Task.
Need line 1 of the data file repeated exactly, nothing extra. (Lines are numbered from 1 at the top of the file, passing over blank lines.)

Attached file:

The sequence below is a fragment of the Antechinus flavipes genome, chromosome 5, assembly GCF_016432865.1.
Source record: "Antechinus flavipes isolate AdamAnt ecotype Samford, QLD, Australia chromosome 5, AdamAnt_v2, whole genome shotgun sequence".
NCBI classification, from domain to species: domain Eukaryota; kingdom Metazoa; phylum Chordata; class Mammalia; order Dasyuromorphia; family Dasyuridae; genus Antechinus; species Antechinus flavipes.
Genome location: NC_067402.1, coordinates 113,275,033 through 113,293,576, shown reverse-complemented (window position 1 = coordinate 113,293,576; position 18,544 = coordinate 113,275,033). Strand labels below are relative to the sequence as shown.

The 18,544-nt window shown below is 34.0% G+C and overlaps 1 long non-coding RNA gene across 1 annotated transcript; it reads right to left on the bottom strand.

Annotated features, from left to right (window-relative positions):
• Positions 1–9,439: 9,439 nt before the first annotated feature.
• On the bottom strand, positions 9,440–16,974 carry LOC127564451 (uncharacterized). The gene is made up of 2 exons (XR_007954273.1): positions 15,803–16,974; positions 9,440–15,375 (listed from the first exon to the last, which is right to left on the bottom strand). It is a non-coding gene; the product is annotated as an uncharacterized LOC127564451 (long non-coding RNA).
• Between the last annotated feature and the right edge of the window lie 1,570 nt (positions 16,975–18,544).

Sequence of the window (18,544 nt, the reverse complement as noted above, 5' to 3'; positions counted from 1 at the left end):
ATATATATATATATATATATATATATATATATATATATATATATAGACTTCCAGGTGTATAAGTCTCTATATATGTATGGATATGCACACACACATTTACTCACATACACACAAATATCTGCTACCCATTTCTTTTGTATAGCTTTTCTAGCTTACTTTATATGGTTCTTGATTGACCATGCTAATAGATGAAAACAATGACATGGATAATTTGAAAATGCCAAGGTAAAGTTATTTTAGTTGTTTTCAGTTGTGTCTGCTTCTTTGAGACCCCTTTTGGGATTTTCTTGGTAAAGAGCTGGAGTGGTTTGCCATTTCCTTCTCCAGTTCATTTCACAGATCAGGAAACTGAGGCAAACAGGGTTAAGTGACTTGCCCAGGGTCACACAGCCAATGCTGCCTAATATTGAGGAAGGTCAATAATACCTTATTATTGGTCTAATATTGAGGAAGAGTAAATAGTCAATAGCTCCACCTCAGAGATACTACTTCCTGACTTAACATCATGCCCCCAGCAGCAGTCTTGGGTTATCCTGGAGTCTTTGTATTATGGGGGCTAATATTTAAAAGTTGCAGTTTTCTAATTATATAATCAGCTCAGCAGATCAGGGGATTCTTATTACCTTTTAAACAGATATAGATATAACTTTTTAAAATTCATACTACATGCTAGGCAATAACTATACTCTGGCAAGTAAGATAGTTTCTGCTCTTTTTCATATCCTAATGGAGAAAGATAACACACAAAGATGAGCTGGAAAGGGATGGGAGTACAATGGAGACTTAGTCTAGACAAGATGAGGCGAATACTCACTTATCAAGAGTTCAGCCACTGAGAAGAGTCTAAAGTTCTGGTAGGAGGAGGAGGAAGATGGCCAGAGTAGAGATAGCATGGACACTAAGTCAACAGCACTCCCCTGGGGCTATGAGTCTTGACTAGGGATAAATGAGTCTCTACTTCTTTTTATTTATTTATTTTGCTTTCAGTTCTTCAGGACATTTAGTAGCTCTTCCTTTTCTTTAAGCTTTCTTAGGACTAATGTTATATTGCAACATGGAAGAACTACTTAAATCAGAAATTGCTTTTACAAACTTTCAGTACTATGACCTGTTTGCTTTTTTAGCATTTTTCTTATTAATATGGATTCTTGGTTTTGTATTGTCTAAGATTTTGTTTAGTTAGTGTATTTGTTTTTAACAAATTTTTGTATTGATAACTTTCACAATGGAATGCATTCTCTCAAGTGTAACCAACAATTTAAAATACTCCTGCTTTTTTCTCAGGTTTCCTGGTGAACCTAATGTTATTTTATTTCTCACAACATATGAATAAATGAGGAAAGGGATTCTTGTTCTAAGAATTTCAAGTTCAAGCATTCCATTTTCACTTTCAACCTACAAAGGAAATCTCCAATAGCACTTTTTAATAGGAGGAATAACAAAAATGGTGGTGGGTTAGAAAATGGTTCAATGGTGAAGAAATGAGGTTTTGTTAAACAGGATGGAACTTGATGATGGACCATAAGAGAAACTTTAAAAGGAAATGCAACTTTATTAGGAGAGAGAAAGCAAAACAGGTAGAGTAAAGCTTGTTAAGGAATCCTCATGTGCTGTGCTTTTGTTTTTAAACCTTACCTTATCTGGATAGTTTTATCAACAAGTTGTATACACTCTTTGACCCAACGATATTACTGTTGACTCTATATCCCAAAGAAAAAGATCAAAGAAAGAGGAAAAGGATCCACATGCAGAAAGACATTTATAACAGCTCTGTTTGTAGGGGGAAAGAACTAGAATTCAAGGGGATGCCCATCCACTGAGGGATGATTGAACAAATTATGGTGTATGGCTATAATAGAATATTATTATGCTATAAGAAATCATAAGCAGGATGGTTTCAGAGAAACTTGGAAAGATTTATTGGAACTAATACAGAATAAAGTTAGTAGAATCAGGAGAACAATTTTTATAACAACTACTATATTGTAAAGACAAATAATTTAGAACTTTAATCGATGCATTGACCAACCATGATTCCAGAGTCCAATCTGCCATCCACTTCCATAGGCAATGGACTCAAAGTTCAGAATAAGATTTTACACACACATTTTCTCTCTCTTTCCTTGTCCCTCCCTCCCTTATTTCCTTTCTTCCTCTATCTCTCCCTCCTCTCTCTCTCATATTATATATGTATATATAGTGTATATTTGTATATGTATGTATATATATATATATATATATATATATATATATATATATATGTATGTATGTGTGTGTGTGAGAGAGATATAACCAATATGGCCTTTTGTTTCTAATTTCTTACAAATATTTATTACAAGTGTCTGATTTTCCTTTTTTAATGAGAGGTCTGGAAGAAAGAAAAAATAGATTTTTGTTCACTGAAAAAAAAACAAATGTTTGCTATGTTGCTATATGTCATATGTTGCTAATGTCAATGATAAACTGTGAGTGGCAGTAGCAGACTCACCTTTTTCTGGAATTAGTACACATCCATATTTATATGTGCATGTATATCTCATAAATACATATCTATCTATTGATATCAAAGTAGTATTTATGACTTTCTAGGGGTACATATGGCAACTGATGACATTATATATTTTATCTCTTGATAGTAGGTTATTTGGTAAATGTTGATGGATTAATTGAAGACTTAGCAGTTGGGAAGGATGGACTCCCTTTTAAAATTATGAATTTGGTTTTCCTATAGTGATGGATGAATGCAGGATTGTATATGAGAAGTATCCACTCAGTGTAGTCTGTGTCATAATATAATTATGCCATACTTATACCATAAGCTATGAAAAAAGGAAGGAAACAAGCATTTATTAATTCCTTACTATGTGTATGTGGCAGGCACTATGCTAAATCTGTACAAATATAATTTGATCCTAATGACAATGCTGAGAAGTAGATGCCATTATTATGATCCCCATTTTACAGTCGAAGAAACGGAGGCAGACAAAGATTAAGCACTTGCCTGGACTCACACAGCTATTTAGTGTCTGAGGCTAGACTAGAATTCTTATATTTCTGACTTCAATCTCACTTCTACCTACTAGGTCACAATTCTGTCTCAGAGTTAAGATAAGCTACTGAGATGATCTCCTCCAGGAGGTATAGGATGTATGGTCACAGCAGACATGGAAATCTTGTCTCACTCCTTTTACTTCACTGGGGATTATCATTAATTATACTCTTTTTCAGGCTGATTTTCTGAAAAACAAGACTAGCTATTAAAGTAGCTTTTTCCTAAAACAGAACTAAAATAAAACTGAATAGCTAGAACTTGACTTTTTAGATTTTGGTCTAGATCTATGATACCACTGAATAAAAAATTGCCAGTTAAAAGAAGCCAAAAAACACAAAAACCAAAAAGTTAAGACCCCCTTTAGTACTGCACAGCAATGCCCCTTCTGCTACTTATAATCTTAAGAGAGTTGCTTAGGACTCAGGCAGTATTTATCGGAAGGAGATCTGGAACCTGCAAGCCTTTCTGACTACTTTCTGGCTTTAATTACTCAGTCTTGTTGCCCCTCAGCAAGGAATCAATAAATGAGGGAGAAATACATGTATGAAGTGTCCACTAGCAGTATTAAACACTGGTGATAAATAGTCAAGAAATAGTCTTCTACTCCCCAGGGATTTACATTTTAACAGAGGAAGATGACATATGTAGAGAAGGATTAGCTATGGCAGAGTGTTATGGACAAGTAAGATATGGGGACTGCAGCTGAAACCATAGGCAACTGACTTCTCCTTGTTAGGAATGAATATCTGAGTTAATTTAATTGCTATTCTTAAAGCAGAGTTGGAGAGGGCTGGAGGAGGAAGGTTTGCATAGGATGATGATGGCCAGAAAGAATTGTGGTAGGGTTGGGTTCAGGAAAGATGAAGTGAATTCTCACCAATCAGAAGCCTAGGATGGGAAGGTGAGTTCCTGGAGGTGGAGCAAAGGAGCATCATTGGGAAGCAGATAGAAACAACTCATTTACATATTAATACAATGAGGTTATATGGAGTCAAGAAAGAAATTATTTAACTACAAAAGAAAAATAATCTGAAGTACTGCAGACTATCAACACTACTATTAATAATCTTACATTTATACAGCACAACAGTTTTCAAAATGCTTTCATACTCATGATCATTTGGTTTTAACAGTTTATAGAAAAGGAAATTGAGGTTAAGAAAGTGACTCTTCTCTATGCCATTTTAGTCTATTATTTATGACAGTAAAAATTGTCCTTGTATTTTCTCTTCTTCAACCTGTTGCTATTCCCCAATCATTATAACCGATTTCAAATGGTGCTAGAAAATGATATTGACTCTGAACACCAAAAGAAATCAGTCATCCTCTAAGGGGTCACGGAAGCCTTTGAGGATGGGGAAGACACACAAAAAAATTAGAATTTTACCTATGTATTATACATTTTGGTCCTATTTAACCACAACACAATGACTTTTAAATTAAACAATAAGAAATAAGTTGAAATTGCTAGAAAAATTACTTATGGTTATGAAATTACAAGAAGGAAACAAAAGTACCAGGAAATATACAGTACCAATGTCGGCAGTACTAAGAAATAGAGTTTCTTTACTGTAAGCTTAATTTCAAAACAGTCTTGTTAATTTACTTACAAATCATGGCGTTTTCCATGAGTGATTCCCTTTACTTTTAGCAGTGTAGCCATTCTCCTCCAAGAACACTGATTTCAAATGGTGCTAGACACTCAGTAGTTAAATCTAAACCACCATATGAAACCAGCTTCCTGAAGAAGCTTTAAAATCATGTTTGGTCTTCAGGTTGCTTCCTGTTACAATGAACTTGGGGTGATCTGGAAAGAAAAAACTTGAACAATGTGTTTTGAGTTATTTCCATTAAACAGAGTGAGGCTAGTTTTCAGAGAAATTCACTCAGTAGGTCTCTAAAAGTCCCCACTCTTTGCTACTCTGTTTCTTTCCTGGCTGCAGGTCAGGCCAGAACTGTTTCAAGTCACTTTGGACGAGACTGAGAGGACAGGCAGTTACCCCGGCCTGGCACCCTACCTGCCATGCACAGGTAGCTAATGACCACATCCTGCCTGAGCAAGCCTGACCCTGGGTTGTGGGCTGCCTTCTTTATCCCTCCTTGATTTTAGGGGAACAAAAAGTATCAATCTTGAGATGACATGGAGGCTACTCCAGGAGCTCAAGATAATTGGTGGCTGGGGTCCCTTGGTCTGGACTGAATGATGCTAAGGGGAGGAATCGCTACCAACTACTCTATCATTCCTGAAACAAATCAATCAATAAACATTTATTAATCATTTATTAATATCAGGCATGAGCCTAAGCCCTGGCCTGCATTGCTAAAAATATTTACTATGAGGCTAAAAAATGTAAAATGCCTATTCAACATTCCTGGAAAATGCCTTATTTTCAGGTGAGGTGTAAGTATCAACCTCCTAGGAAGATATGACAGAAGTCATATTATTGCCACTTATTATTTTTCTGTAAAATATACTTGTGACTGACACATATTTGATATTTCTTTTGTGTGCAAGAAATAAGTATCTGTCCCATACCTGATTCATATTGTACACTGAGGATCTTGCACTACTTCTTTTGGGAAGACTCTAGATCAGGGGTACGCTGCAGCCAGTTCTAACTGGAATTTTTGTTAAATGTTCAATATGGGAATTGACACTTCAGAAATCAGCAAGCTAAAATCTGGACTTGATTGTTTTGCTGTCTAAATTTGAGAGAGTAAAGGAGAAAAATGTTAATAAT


The sequence below is a fragment of the Antechinus flavipes genome, chromosome 5, assembly GCF_016432865.1.